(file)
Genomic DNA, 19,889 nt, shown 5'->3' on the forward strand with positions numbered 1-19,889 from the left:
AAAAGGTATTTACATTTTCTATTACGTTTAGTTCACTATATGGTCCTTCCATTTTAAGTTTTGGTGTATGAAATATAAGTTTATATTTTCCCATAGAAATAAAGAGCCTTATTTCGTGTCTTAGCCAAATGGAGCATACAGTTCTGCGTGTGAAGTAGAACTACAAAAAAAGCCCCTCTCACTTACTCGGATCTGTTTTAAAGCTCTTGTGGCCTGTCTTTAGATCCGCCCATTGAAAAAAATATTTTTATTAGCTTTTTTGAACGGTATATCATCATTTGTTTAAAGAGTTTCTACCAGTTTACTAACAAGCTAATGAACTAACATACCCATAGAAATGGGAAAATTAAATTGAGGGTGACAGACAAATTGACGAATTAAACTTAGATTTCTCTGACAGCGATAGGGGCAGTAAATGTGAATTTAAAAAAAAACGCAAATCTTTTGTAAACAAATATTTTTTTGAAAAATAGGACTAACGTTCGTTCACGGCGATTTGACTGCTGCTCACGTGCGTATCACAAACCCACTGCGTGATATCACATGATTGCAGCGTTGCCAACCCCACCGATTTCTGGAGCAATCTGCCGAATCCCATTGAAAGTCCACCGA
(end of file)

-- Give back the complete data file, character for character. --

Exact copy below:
Genomic DNA, 19,889 nt, shown 5'->3' on the forward strand with positions numbered 1-19,889 from the left:
AAAAGGTATTTACATTTTCTATTACGTTTAGTTCACTATATGGTCCTTCCATTTTAAGTTTTGGTGTATGAAATATAAGTTTATATTTTCCCATAGAAATAAAGAGCCTTATTTCGTGTCTTAGCCAAATGGAGCATACAGTTCTGCGTGTGAAGTAGAACTACAAAAAAAGCCCCTCTCACTTACTCGGATCTGTTTTAAAGCTCTTGTGGCCTGTCTTTAGATCCGCCCATTGAAAAAAATATTTTTATTAGCTTTTTTGAACGGTATATCATCATTTGTTTAAAGAGTTTCTACCAGTTTACTAACAAGCTAATGAACTAACATACCCATAGAAATGGGAAAATTAAATTGAGGGTGACAGACAAATTGACGAATTAAACTTAGATTTCTCTGACAGCGATAGGGGCAGTAAATGTGAATTTAAAAAAAAACGCAAATCTTTTGTAAACAAATATTTTTTTGAAAAATAGGACTAACGTTCGTTCACGGCGATTTGACTGCTGCTCACGTGCGTATCACAAACCCACTGCGTGATATCACATGATTGCAGCGTTGCCAACCCCACCGATTTCTGGAGCAATCTGCCGAATCCCATTGAAAGTCCACCGA